Someone recently left a comment on our last blog asking "Where do you like to create your things? What kind of music do you listen to while you're making these things?"
I am only one of three, but I can answer this for myself, for sure.
I know we all love knitting while camping, for one thing. The below pictures came from our last camping trip. I wrote a big blog about it on my personal blog, The Kittyknitter Blog.
Sometimes all three of us get together at one person's house and sit around for a few hours watching Netflix movies and knitting. Cora's house is particularly good lately because she has a fireplace and since her heater has seen better days, it actually warrants lighting a fire. These circles are always good opportunities for me because we each seem to start learning or doing new things on our own and then bring new skill sets to each knitting circle. I can call Karen's name for help if I drop a stitch, for instance, and she can totally help me fix something if what I'm working on just went totally wonky on me. This is Cora's couch where we often are sitting, and when we are not sitting there, all of her balls of yarn fit on it like a color wheel:
Lately I've been knitting on my couch though, since it's too cold to camp, and listening to Bat for Lashes.
When I start making things that require a sewing machine, I like to put on a movie and start sewing assembly-line style and I move really fast. I watched Howl's Castle twice in a row plus Princess Mononoke and made 7 felted leafy garland tendrils that way:
Howl's Castle and Princess Mononoke are just a couple of the terrific movies by Miyazaki. I am enraptured by these visually stunning movies full of wind and greenery. The phrase "visually stunning" is an understatement. They are extremely imaginative and totally manage to prevent my brain from attending to the mundane things in life (bills, work, laundry) and instead marvel about ideas. If you are unfamiliar with Miyazaki's work, below are some stills from these films:
Here is a link to Princess Mononoke's trailer:
"When the forest has been cleared, and the wolves wiped out, this place will be the richest land in the world." As you can see, while I really do love the Avatar movie, Princess Mononoke came first.
Roger Ebert explained his experience with Princess Mononoke in his review in the Sun Times in 1999:
"I go to the movies for many reasons. Here is one of them. I want to see wondrous sights not available in the real world, in stories where myth and dreams are set free to play. Animation opens that possibility, because it is freed from gravity and the chains of the possible. Realistic films show the physical world; animation shows its essence. Animated films are not copies of "real movies," are not shadows of reality, but create a new existence in their own right. True, a lot of animation is insipid, and insulting even to the children it is made for. But great animation can make the mind sing."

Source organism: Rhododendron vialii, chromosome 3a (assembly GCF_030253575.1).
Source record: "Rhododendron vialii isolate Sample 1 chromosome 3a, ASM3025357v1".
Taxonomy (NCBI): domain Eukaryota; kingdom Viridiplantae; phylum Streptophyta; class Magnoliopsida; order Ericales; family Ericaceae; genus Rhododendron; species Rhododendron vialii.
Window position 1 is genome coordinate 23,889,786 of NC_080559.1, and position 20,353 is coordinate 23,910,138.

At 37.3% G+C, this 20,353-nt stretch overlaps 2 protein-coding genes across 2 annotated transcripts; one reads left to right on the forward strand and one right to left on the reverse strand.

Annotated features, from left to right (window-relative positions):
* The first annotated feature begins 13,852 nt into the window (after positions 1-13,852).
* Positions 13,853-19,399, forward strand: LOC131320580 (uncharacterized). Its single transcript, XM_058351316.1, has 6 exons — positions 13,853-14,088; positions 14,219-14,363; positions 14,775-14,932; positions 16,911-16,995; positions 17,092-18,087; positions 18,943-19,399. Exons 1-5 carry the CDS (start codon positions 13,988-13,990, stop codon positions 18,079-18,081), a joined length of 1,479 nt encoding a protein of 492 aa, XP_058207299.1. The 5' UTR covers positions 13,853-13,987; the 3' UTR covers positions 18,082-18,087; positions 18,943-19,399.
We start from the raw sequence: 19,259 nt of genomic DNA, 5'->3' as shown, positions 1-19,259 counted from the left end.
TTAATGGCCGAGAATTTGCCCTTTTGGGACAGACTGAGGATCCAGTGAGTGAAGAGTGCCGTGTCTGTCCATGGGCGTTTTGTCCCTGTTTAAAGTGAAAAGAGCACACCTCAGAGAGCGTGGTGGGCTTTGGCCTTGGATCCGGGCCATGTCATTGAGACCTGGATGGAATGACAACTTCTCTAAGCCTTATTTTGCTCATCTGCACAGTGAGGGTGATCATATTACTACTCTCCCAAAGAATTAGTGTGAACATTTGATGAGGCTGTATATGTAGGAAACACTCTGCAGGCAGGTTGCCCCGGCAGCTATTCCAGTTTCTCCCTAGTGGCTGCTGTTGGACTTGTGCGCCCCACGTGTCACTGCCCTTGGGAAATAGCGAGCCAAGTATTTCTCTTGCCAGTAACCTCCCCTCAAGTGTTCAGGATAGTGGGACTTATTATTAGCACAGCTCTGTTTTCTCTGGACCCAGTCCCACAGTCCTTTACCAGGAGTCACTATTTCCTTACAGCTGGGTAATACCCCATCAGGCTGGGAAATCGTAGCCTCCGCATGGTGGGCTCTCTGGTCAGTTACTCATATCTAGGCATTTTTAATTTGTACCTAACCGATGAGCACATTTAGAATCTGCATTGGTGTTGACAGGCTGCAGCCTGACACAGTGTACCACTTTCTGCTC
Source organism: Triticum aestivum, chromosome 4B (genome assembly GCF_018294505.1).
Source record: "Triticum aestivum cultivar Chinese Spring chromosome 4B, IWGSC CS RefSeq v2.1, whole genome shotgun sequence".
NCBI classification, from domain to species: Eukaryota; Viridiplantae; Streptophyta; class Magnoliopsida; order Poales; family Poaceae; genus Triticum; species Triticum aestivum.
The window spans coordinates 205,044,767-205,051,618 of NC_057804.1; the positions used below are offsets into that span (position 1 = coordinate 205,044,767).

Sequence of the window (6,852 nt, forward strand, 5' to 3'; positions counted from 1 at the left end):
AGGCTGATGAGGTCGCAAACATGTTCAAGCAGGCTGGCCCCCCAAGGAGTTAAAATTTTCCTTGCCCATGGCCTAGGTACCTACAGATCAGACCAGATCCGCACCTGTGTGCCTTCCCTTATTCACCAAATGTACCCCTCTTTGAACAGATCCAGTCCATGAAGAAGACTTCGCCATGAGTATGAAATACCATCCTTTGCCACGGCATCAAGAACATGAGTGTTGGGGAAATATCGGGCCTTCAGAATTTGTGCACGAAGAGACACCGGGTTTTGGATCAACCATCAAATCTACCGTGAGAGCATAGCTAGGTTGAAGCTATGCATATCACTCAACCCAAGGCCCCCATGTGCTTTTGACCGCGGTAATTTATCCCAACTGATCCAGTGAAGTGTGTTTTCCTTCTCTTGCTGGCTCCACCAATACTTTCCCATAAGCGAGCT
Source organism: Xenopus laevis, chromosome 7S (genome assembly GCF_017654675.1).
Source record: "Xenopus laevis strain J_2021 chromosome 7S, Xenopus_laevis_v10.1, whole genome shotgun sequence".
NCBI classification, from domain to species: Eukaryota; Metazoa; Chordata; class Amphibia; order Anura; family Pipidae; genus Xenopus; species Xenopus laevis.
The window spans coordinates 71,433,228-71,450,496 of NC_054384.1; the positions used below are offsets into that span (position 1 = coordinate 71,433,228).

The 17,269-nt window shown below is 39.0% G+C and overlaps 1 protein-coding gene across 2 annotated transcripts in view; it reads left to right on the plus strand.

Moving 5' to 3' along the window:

When I'm not at home, I'll even take a knitting bag with me to dinner and sit knitting in a booth at Rokerij. The lights are moody, the booths are filled with pillows, amazing food and drinks eventually arrive (always a good thing) and I don't have idle hands while sitting at the table. The picture below comes from VisitPhoenix's Photostream on Flickr.
I just came back from Dick's Hideaway where I sat at the bar and wove in the ends on 5 scarflettes while sitting there.
It probably seems odd when people see me at these places, but I make myself at home doing crafty things in public whenever the supplies are easily portable. The music at Rokerij and Dick's Hideaway is the same: Pandora is playing based off of whatever the servers like to listen to, and the servers always have good taste.
I hear The Cure a lot at Rokerij, someone there is obviously a fan. And I also hear Sufjan Stevens and Iron & Wine often at Dick's Hideaway.
I tend to see all down-time as possible knitting-time now. I knitted this hat while sitting at the dining room table after dinner at my parents' house when family was in town:
A lot of what comes out of me in my work is fragments from my childhood or other experiences. I recently made a scarflette that looks just like Peppermint Ice Cream from 31 Flavors. I also don't tend to often wear very girly or preppy clothes, but I tend to make a lot of things that would be generally considered as very girly and preppy. I recognize this as coming from my early days at private school in Paradise Valley.
When I make pointy and architectural hats, that is derived from the book I got when growing up called "The Santa Claus Book." I was very obsessed with this book, and it's illustrations. The book was about Santa Claus and had extensive sections on his elves and how to tell them apart, visually and personality-wise, from other woodland creatures like gnomes.
I think it's fair to say that a lot of fairy-tale, myth, and pop culture is blended together in my pieces. I was a child in the 80's and pop culture references are inside jokes that everyone shares.